Archive for July 14, 2010

Mr. Monkey Feet… Part 2

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I’ve talked about Nathan and his monkey feet here… and guess what? He is STILL Mr. Monkey Feet. This is how Nathan typically has his feet when he’s sitting in his highchair. He can never just sit still; his little feet are constantly tapping the underside of the tray, looking for something to latch onto. Being the little monkey feet that they are, I am not surprised.

And when his feet aren’t latched onto the tray, they’re politely crossed at the ankles, resting for a moment. I still kiss those little baby feet. I can’t help myself. Because it won’t be long before I won’t be able to anymore.

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Just about anything can be turned into a toy

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Including a Gatorade bottle with a small amount of liquid still in it! Of course, the lid is screwed on tightly. And Nathan is prancing around, holding this Gatorade bottle in both hands while intermittently shaking it, and grinning from ear to ear as if he just laid a golden egg.

He is quite proud of his find.

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Food flinger

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Nathan had his 15-month well-check yesterday! (I know, it was a month late, but the pediatrician’s office we go to stays booked.) His weight and height are both in the 73rd percentile, which is wonderful because this time last year, we were having severe weight-gain issues with Nathan as my milk supply suddenly started to diminish. It took a change of pediatricians (to the one we currently have), a lot of pumping (using a hospital-grade pump) taking an herb called Fenugreek to help increase my supply, and supplementing with formula. And it took months of intensely hard work and perseverance to get Nathan out of that 1st percentile. (Yes, he became that skinny.) But now? Now, he’s a little Chub Monster with dimpled, meaty thighs, totally nomable cheeks, and a rotund belly that jiggles when he laughs.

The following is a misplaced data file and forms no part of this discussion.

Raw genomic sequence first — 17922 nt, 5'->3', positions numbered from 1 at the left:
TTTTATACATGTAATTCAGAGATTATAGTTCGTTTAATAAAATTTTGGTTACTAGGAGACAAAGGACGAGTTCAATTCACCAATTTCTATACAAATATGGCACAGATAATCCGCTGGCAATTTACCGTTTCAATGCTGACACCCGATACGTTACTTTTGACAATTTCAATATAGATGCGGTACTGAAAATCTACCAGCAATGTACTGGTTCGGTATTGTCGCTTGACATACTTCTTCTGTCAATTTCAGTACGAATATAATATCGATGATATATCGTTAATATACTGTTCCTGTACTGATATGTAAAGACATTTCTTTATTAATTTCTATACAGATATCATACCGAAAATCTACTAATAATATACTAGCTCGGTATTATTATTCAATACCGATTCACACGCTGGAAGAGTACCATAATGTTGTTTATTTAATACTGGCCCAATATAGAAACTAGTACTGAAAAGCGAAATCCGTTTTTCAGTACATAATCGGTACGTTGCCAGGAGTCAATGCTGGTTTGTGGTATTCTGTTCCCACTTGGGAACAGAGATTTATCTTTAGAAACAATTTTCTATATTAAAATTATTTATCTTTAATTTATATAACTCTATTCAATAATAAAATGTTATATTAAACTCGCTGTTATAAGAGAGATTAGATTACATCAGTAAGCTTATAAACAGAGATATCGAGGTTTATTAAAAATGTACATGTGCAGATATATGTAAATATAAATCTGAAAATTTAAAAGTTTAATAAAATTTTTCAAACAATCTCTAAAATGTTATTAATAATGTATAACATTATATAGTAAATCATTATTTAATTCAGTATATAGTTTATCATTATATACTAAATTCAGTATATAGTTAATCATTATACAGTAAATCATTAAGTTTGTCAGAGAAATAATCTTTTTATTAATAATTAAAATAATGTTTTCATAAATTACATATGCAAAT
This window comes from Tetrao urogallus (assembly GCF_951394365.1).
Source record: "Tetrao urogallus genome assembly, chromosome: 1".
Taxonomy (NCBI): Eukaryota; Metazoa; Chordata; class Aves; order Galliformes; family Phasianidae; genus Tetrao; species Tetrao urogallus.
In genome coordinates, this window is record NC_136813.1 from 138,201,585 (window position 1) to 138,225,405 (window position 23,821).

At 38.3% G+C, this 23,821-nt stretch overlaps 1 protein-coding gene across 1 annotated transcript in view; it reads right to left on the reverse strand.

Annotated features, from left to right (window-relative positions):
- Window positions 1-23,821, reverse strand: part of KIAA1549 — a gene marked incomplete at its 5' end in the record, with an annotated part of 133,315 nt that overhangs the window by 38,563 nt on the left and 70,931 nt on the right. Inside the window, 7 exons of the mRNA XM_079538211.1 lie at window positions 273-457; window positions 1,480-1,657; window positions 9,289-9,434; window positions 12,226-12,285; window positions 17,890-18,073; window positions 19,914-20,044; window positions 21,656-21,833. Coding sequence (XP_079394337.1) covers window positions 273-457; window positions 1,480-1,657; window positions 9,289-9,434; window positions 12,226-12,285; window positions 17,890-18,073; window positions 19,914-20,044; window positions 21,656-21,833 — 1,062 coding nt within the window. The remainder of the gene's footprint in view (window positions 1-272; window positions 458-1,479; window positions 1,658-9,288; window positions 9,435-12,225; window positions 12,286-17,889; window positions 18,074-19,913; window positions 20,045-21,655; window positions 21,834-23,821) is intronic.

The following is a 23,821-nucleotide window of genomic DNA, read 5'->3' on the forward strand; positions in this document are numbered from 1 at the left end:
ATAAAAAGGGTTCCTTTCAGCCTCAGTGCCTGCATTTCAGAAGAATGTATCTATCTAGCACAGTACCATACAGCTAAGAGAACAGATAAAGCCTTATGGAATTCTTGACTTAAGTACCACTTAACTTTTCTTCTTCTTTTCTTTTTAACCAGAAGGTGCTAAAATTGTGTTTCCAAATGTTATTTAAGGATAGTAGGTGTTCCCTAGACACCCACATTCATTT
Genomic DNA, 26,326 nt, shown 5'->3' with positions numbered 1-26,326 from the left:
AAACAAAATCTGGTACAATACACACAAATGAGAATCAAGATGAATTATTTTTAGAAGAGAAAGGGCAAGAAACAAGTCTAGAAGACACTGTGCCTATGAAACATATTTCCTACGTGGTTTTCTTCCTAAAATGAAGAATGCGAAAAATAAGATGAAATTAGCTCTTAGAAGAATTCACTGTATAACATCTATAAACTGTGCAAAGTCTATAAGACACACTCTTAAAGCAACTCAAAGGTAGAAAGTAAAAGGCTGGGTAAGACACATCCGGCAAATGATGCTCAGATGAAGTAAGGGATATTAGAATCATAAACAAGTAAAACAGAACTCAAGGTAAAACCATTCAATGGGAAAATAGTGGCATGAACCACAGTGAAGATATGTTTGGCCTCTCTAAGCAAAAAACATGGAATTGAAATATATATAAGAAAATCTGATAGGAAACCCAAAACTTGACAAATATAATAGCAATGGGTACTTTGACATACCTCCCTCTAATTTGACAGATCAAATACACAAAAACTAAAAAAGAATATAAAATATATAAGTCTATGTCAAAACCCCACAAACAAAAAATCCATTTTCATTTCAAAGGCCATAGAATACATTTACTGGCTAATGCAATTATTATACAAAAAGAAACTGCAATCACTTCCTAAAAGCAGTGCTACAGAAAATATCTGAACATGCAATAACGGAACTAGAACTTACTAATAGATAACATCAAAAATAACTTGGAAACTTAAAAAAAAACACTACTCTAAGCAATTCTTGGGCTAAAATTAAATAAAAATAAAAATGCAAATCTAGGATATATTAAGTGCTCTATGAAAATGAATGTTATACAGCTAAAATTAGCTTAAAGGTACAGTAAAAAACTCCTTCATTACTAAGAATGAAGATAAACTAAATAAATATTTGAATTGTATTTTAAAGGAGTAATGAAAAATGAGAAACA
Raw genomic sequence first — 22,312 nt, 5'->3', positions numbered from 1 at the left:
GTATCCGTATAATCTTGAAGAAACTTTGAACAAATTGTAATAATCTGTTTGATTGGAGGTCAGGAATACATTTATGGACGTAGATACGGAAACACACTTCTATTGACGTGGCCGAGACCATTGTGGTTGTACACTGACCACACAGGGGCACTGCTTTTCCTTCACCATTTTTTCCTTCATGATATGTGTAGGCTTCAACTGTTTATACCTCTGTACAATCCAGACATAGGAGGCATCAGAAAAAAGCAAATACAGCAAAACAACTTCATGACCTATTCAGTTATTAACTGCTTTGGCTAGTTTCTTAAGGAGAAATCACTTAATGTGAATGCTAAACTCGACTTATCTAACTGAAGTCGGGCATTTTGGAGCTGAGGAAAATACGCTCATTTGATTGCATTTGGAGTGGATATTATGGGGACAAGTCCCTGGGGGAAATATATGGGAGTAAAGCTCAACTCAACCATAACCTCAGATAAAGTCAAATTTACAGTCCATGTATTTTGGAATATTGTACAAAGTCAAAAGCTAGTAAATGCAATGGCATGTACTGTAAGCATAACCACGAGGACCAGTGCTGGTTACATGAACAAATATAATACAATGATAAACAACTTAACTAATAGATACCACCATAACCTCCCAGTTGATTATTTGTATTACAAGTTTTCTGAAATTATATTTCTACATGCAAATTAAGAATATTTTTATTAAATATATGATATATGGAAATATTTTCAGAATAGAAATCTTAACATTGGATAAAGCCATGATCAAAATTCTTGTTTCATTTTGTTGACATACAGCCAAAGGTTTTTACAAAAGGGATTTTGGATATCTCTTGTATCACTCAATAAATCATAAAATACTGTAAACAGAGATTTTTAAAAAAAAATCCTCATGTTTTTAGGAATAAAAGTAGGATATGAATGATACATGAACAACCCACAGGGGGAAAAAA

He’s doing great. He’s meeting all his milestones. Well, with the exception of feeding himself with a spoon. We’re having issues with that one because he still wants me to feed him. A few months ago, he was starting to spoon-feed himself and was doing well, but somewhere along the way, he decided that the food on spoons is meant to be flung.

He became a food flinger.

And then he would just play with his food and bang his spoon on his highchair. It drove me batty. When I saw the amount of food in his lap, on the floor, and even on the walls, I started worrying that he wasn’t getting enough and that he would lose weight and become a Thin Man again. I didn’t want that. So I just kept feeding him myself.

And it looks like I’m not going to have to worry about him being too thin. So hey, Nathan. You’re going to have to start feeding yourself with your spoon, buddy. Even if it means half of your food ends up everywhere but your mouth and you have to go hungry for a meal or two before you figure it out. Trust me. When you’re around other kids, you don’t want to be the only kid in the room who can’t do something.

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